Score one for the consumer. The U.S. Food and Drug Administration today published its first list of drugs that are on the market and being used by consumers but are under review for potential safety issues.
The list, which will be updated quarterly, was part of the FDA Amendments Act, signed into law one year ago. The law requires that the FDA inform the public each quarter of new safety information or potential signals of serious risk based on the agency's review of adverse event reports.
The FDA explains the list: "The appearance of a drug on this list does not mean that FDA has concluded that the drug has the listed risk, or that FDA has identified a causal relationship between the drug and the listed risk. It is on the list only because FDA has identified a potential safety issue."
Dr. Janet Woodcock, direct of the FDA's Center for Drug Evaluation and Research added:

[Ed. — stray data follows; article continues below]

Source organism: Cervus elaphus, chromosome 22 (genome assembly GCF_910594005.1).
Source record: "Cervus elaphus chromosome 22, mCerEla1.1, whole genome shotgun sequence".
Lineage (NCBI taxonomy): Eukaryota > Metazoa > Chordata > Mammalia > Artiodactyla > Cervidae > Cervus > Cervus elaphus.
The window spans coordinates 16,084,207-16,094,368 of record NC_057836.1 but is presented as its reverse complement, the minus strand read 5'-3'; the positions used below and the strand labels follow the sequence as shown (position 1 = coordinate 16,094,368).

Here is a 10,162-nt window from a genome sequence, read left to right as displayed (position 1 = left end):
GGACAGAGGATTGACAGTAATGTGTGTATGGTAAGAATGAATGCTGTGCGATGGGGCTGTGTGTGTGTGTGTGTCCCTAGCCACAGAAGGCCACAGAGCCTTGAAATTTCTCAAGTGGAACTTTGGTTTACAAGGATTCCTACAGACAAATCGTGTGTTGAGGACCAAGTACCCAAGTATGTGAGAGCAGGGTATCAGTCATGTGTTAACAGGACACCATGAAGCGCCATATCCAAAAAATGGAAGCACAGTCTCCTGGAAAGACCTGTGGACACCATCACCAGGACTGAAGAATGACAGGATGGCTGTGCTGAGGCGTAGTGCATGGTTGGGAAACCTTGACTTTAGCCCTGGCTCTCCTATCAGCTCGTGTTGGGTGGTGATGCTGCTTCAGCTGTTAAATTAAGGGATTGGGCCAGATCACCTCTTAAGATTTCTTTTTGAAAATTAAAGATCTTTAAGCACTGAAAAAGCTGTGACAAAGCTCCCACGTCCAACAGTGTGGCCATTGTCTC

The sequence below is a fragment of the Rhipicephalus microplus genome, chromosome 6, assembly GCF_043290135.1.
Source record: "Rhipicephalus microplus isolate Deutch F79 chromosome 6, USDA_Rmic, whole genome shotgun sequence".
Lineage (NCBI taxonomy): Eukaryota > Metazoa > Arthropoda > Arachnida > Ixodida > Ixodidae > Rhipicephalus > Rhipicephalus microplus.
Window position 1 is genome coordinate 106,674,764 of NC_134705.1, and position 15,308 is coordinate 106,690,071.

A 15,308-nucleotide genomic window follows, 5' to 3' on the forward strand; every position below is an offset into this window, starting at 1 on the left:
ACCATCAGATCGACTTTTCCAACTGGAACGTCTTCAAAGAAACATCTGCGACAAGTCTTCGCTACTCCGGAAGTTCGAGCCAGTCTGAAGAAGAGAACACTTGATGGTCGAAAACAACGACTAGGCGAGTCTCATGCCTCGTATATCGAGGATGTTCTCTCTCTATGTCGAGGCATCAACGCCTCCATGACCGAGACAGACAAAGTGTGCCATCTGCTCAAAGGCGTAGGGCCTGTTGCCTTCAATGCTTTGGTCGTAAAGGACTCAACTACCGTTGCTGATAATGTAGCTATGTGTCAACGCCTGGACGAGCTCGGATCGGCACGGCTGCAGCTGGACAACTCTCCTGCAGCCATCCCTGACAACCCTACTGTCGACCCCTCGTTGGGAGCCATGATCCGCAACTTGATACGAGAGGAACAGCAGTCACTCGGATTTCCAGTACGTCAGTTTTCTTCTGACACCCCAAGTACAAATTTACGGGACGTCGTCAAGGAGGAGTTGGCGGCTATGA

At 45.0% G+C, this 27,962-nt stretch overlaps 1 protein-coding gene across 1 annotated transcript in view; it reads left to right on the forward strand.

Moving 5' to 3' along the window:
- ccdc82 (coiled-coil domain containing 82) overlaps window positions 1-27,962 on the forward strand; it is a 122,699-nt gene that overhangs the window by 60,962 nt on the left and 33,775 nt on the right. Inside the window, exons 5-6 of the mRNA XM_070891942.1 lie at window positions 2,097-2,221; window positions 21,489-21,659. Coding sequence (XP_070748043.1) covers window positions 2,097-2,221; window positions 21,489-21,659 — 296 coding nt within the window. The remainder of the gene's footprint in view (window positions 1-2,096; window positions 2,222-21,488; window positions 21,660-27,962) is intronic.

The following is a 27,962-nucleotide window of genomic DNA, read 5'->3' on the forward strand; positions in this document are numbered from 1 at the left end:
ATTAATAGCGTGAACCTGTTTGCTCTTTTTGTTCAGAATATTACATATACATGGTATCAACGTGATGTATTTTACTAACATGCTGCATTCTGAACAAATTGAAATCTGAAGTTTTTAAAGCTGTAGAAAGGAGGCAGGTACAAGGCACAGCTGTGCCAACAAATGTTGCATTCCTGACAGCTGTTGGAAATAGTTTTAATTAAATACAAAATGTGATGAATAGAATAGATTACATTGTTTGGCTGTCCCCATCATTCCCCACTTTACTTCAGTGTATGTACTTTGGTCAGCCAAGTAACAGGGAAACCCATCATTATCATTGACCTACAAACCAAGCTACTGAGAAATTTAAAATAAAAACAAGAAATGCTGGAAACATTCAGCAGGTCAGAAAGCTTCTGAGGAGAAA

"My message to patients is this: Don't stop taking your medicine. If your doctor has prescribed a drug that appears on this list, you should continue taking it unless your doctor advises you differently."
The list contains 20 drugs along with the potential safety issue of each drug. Today's report includes the antidepressant Cymbalta and links to urinary retention; the multiple sclerosis drug Tysabri and reports of melanoma skin cancer, and the drug Revlimid for multiple myeloma that is linked to a life-threatening skin condition called Stevens Johnson Syndrome.
The list comes in response to complaints by the public and physicians that they aren't being told soon enough of potential safety problems reported to the FDA. Sometimes pre-marketing clinical trials do not produce evidence of a safety problem and it is only when the drug is in wide use that a problem emerges. The list will not be a comprehensive summary of all the drugs the FDA may be working on. Each new quarterly report will contain new listings; the lists will not be cumulative. You can read about the program at the FDA's website and see the current list of potentially unsafe drugs.
-- Shari Roan
Photo credit: Nati Harnik / AP